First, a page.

Thursday, May 30, 2013
I was at a publishing industry trade show in Manhattan today. I met and was talking to two smart, witty, attractive young ladies. If I was not happily married, I would have 'tried something.'
Somehow the topic of age came up. One of my companions guessed that I was 52. The other said 47.
When I revealed that I am really 67, they were amazed.
I am certainly not a prime specimen of American masculinity, but the reactions of these ladies gave me a good ego boost. Actually, when I see pictures of some of my contemporaries, and some of my wife's contemporaries, I think we're doing just fine.
I wonder if I dyed my gray beard brown or black, could I pass for 35? If I shaved it off, could I pass for 17?
Probably not. Oh well.
Saturday, May 18, 2013
My mother (for many years an AMAZING woman) is 90 years old and has dementia.
She's in an assisted-living facility with a 'round-the-clock aide and we're trying to find her a bed in a nursing home. She can't stand, walk, read, make a phone call, feed herself, wipe her behind or say more than a few words (often the wrong words). She sits in her wheel chair clutching her pocketbook and a hanky, and her fingers have to be pried off the handle of the pocketbook because she can't un-bend her own fingers.
Until about six months ago, when she was able to say more than a few words, she said some ridiculous things.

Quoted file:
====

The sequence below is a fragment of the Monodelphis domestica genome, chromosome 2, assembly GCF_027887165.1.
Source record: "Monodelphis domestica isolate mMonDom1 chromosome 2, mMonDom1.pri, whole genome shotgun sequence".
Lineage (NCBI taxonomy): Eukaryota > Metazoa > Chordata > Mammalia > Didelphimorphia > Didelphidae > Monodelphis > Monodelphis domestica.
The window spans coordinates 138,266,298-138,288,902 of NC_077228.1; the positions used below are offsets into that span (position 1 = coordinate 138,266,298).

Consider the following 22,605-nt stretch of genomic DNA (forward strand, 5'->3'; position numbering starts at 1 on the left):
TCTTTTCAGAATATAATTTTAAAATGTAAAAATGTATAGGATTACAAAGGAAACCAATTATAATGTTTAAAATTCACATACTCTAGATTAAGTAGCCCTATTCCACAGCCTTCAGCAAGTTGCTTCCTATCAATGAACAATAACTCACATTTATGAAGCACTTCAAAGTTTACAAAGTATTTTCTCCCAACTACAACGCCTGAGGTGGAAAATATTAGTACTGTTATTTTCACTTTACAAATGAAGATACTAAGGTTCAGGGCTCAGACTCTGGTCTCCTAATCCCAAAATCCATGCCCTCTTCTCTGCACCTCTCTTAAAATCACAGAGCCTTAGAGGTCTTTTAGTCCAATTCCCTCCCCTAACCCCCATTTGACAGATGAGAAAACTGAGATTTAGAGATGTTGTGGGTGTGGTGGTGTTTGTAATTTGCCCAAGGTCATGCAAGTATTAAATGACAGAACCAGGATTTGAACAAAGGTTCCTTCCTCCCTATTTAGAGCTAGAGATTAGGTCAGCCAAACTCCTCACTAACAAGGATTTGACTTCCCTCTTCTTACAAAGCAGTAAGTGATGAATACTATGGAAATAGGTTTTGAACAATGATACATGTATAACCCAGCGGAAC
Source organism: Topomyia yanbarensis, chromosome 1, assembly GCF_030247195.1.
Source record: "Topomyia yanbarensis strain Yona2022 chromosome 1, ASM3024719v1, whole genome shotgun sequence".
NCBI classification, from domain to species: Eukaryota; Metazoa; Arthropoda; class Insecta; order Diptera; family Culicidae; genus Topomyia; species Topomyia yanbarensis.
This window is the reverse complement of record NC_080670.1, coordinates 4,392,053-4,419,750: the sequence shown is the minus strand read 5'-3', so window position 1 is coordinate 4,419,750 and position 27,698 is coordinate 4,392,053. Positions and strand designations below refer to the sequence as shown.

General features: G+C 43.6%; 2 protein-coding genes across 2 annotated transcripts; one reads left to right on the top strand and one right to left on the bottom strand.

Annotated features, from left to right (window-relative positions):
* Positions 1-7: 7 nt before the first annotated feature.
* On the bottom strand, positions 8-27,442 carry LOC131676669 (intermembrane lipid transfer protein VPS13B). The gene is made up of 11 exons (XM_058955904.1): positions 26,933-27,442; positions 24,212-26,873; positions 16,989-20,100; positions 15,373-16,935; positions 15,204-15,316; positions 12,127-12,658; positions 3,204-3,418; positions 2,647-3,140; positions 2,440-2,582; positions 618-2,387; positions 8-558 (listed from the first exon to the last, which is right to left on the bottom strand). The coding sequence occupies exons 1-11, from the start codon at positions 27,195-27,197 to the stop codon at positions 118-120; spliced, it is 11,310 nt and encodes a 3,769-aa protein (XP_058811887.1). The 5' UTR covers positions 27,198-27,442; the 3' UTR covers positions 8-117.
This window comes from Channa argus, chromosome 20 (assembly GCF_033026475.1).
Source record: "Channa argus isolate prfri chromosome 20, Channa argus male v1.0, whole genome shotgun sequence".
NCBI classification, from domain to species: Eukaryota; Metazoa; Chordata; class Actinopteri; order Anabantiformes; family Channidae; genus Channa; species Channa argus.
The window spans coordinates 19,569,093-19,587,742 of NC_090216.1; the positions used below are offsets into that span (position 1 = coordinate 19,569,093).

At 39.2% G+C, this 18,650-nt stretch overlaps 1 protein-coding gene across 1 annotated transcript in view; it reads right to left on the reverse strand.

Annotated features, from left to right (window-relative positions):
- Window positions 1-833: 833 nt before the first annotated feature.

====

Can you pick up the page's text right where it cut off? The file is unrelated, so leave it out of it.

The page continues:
She told of the three mechanics who were working in her bedroom and left through the back door (there were no mechanics and no back door), and that my father climbed out of his grave and married another woman, and insisted that her name was written on the ceiling above her bed. She also told me that a noisy family had moved into her guest room.
Last year she had a lot trouble finding "the right words," and was obviously extremely frustrated by her limitations. She used to have an amazing vocabulary, but started to substitute almost any noun for another one, or use a general term like "device" for "seatbelt" or "clock." Sometimes she'd mix baby-talk and substitution, like "toidy sheets " for "toilet paper."
Some sentences were complete mysteries. It took a long time to figure out that "produce" meant a "bank check."
Mom often answered the phone but held it upside-down and yelled and neglected to hang up. (A few years ago, when my father was fading away in a nursing home, he often tried to use the bed control to adjust the TV. One time he ejected himself from the bed.)
Those were the good old days.
Now Mom is mostly silent. She smiles a lot, watches (or stares at) television, listens to conversations intently, and has occasional moments of surprising lucidity. She'll fill in words from old songs and seems to be happy despite her limitations.
I guess that's all anyone wants at any age or stage.
Would I want to end up like her, or would I prefer to be euthanized? I don't know.
The dividing line between life and death is usually obvious. The line between a crappy life and a good-enough life my be hard for observers to discern.
Life was so much simpler when most cavemen were killed by wild beasts before they had a chance to get old and ill.